DUI Survival Guide - How to Beat the Blood Results
In Michigan, police officers will use either a blood or a breath test to obtain a BAC reading from the alleged drunk driver. Blood tests are considered to be more accurate, but are used less, because they take more time and resources. Blood is more common in personal injury and accident cases, and are used when the arrested person refuses the breath test, which triggers, the Implied Consent Law.
If there has been an accident and blood is drawn for medical purposes, the police can seek to obtain the blood test results directly from the hospital, but hospital blood tests pose other challenges because hospitals usually test only serum rather than whole blood.
In order for the prosecutor to use these blood draws, the prosecutor must show the following rules apply:
It is also universally acknowledged that the blood alcohol concentration is higher when drawn for medical purposes. Some studies finding it will be up to 60 percent higher. The Administrative Code Rules governing blood tests state that, “Serum or plasma alcohol concentrations shall be expressed as an equivalent whole blood alcohol concentration.”
So first we're exploring why the blood was drawn - if it was for medical purposes, did the officer request it, or was it done outside of that request, then we must determine if any conversions need to be done on the BAC reading.
Assuming the reason for drawing of the blood is ok, we need to look at how it was drawn. The Administrative Code Rules governing the collection of blood samples require the use of “an aqueous solution of a nonvolatile antiseptic on the skin of the person from whom the sample is being collected. Neither alcohol nor any alcoholic solution shall be used as a skin antiseptic.”
Only a licensed physician or an individual operating under the delegation of a licensed physician may draw blood under the implied consent law.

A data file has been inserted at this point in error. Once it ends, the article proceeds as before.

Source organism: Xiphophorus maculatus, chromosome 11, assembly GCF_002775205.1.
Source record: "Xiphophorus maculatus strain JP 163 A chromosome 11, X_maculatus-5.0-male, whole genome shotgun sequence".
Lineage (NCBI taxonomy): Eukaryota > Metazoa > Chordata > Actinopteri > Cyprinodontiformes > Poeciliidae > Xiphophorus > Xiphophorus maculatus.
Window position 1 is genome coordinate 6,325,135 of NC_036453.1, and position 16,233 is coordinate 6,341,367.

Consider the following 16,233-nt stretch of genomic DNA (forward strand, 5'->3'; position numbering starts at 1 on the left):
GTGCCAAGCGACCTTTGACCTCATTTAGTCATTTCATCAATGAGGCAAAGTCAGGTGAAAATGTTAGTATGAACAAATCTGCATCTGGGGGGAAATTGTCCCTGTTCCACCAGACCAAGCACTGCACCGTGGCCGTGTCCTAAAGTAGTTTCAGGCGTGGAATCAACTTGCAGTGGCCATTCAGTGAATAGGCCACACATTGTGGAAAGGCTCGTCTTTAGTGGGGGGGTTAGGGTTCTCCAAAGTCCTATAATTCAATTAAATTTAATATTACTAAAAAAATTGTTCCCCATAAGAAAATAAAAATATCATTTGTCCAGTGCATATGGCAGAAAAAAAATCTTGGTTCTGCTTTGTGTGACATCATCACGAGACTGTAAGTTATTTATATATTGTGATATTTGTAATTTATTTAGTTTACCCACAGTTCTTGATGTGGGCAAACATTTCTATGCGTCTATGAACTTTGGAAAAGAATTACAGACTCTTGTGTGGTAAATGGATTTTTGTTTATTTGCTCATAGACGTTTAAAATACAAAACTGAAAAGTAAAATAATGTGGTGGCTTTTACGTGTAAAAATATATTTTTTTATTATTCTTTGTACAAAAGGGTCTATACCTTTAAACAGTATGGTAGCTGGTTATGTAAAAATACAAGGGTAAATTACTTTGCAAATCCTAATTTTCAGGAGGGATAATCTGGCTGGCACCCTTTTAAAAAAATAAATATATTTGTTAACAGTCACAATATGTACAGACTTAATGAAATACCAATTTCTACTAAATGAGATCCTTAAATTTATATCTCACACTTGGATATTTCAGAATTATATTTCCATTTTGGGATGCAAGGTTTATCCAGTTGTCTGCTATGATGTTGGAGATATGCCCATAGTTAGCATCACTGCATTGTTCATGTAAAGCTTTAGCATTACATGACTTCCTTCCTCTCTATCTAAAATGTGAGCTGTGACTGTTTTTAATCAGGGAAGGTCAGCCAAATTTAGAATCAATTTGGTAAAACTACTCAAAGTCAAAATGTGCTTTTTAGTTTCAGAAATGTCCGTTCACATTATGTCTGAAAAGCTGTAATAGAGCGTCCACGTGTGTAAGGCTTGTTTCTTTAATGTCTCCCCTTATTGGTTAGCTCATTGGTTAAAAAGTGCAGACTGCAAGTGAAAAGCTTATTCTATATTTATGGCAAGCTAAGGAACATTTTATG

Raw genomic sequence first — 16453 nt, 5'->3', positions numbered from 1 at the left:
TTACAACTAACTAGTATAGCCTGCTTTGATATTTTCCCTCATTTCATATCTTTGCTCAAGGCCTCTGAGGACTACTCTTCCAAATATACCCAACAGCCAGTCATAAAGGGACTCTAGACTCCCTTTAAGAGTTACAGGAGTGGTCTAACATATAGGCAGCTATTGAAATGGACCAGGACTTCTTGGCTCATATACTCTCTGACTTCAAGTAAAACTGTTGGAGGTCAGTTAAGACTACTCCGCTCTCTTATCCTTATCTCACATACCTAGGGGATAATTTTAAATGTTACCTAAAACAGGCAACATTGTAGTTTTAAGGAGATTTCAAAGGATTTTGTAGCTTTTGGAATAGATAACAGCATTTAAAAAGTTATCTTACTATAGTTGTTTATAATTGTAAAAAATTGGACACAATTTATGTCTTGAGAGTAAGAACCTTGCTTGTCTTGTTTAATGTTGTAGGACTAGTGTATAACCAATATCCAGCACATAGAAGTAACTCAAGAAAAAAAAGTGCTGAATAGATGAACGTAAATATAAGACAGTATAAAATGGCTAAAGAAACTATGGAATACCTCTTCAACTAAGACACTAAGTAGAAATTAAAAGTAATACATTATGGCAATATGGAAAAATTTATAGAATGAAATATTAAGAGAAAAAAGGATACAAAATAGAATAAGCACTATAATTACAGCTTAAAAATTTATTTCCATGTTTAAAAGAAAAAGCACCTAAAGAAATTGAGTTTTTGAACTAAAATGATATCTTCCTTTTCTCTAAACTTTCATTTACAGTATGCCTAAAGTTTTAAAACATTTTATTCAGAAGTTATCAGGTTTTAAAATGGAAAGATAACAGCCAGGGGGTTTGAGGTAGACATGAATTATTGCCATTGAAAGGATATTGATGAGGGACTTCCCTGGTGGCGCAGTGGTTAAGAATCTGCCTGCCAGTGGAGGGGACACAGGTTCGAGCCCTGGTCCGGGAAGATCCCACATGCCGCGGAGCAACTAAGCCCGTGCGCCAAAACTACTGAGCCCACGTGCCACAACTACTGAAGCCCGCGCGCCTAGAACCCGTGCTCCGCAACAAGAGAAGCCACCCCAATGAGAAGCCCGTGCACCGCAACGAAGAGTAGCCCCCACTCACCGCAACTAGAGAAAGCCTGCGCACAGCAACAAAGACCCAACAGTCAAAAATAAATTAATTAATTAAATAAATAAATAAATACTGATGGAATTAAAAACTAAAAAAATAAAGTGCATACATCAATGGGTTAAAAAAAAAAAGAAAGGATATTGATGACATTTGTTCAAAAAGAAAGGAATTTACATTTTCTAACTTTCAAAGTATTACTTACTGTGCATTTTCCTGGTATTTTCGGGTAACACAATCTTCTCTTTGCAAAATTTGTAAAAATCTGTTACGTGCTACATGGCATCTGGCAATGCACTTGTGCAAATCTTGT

When a person is drawing blood pursuant to the request of a police officer (whether consensual or via warrant), the person will use a blood draw kit provided by the MSP. The kits contain a nonalcohol swab, two stoppered vials containing sodium fluoride to prevent coagulation and to prevent neogeneration of alcohol in the vials, and stickers to seal the box for mailing to the MSP crime lab. Other than the stoppers, there is no seal for the individual vials.
In addition to the Administrative Code Rules, the courts have set forth a list of requirements to ensure the integrity of the blood draw and analysis, which were laid out in People v Cords, 75 Mich App 415, 427, 254 NW2d 911 (1977)
(1) that the blood was timely taken (2) from a particular identified body (3) by an authorized licensed physician, medical technologist, or registered nurse designated by a licensed physician, (4) that the instruments were sterile, (5) that the blood taken was properly preserved or kept (6) and labeled and (7) if transported or sent, the method and procedures used therein, (8) the method and procedures used in conducting the test, and (9) that the identity of the person or persons under whose supervision the tests were conducted be established.”
All 9 requirements can be cross-examined at a suppression hearing or at trial.
The forensic lab uses gas chromatography to determine the BAC level. Gas chromatography does not really test blood at all. Rather, it draws some blood out of one of the vials and places it in a new vial along with a chemical to make it react. It heats this solution and then tests the resulting vapor above this mixture, which is known as the head space.